Cynthia Nixon in a video unveiling her candidacy for New York governor. Courtesy CynthiaForNewYork.com
By Richard Barr
Almost immediately after Cynthia Nixon declared her challenge to Governor Andrew Cuomo for the Democratic Party nomination for governor this year, close Cuomo ally and former City Council Speaker Christine Quinn weighed in.
Nixon wouldn’t support a qualified lesbian for Mayor, Quinn said, but now wants an unqualified lesbian (Nixon herself) to be governor. She was referring to the fact that Nixon supported Bill de Blasio over her in the mayoral primary in 2013.
The remark was instantly declared a gaffe by commentators and characterized as tacky and tasteless. Quinn apologized for it (the lesbian part) and walked it back by the next day. Or did she?
Andrew Cuomo is a hard-nosed, hard-boiled political operative, well aware of what he is doing and why. Judging from Quinn’s time as Council Speaker, most of that could be said about her as well. Neither of them is likely to make public pronouncements that have not been thought out in advance.
It’s highly likely that many potential New York State voters are well aware that Cynthia Nixon is a prominent actress. A fair number may also be aware that she has appeared over the last several years at many public education events as an advocate. The fact that she is also in a same-sex marriage was probably known to fewer New Yorkers — they would have needed to pay much closer attention to her to know that as well.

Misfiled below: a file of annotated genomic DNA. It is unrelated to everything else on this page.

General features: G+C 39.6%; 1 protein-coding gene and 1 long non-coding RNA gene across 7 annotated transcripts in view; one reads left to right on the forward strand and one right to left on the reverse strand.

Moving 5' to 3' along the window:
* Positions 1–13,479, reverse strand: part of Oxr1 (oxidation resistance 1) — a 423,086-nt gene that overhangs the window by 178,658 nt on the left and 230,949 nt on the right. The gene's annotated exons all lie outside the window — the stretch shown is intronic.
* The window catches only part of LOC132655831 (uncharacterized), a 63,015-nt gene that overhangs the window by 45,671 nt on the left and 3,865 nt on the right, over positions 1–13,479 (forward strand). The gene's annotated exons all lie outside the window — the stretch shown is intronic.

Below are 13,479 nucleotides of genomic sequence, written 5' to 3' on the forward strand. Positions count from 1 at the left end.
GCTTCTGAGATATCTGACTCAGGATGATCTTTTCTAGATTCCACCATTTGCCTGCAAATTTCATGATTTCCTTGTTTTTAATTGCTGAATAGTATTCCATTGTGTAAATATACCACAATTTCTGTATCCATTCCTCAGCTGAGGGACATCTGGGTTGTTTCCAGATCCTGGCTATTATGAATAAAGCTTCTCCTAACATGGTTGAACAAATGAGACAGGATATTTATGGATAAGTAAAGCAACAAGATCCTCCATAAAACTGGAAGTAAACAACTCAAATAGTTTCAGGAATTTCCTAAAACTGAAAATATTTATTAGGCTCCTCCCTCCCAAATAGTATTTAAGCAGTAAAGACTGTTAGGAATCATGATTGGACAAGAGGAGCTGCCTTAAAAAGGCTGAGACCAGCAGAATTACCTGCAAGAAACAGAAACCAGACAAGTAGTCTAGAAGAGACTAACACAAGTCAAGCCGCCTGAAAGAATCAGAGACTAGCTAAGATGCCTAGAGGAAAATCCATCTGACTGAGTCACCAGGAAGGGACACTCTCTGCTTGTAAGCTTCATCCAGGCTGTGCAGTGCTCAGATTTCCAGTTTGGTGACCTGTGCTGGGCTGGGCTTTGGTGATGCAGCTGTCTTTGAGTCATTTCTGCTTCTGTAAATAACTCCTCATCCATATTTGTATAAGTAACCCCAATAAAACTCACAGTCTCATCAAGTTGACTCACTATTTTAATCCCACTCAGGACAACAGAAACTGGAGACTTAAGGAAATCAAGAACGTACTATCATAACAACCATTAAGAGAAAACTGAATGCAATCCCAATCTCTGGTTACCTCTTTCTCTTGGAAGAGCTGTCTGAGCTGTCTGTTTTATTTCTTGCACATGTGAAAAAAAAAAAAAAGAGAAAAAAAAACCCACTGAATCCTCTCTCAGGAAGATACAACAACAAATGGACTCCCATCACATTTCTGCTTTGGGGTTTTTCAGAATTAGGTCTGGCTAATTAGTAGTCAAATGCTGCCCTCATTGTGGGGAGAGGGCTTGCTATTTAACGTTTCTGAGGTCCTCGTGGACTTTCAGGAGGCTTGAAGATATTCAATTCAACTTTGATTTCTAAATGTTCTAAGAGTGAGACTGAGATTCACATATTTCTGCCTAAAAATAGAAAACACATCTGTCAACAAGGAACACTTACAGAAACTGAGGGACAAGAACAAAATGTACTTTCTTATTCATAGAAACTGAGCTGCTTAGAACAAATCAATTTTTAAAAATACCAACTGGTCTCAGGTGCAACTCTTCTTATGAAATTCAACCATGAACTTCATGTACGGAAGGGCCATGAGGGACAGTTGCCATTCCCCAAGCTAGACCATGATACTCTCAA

But many of them know that now, because they’ve heard it as a result of the coverage of Quinn’s initial statement, whether she “apologized” for it the next day or not. This fact may not matter either way for some, may lead others to feel more positively about her, but may not sit well with still others. And that latter likelihood may well have been the intended purpose of the remark in the first place.
Which brings us way back in time, to 1982. Andrew Cuomo’s father, Mario, was in a Democratic primary for governor against NYC Mayor Ed Koch. His campaign manager was 24-year-old Andrew. Under Andrew’s watch, those with long political memories will recall, the Cuomo campaign carried signs saying “Vote for Cuomo, not the homo.”
It’s too simplistic to suggest that the more things change, the more they remain the same. Governor Cuomo has shown a sensitivity to the needs of the gay community in recent years, both in actions he has taken and in legislation he has introduced or supported. But that doesn’t necessarily rule out a bare-knuckles political operative utilizing whatever means he or she feels will gain an advantage over an opponent.
So maybe 2018 is 1982 all over again. But in a somewhat bizarre side twist, it may be 1972 all over again as well. After Cynthia Nixon announced, New York State Republican Party Chairman Ed Cox, happy that Cuomo will face intra-party opposition, pronounced that “Nixon’s the One.” He was hearkening back to the campaign slogan of his late father-in-law, Richard Nixon, when he ran for re-election in 1972.
Richard Barr was formerly a press secretary in the State Attorney General’s office and has worked in state political campaigns.